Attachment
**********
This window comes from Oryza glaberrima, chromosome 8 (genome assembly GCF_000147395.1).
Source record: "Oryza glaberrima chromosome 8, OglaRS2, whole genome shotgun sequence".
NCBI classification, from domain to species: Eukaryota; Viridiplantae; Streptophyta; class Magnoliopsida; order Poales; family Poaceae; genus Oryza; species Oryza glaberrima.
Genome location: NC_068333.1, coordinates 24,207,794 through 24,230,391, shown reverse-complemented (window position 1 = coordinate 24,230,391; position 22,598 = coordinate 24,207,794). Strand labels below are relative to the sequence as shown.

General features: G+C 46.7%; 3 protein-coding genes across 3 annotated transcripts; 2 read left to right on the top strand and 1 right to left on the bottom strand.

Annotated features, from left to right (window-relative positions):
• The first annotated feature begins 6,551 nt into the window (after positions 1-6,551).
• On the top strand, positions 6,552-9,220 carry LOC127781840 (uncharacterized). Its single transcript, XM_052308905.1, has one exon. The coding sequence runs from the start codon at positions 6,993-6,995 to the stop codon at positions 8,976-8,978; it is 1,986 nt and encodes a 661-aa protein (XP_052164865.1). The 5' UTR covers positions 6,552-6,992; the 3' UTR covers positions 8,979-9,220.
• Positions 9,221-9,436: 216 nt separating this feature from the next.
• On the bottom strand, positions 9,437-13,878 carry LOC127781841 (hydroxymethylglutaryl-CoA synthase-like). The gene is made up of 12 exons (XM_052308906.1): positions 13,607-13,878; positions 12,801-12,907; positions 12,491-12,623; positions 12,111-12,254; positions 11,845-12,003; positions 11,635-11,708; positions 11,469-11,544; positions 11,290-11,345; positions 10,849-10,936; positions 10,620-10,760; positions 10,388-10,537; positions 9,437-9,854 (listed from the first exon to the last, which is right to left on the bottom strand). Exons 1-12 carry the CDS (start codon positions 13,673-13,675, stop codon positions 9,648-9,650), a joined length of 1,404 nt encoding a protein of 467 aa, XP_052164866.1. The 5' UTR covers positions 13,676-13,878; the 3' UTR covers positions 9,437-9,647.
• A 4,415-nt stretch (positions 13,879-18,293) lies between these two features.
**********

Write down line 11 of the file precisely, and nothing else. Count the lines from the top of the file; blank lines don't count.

• A 4,415-nt stretch (positions 13,879-18,293) lies between these two features.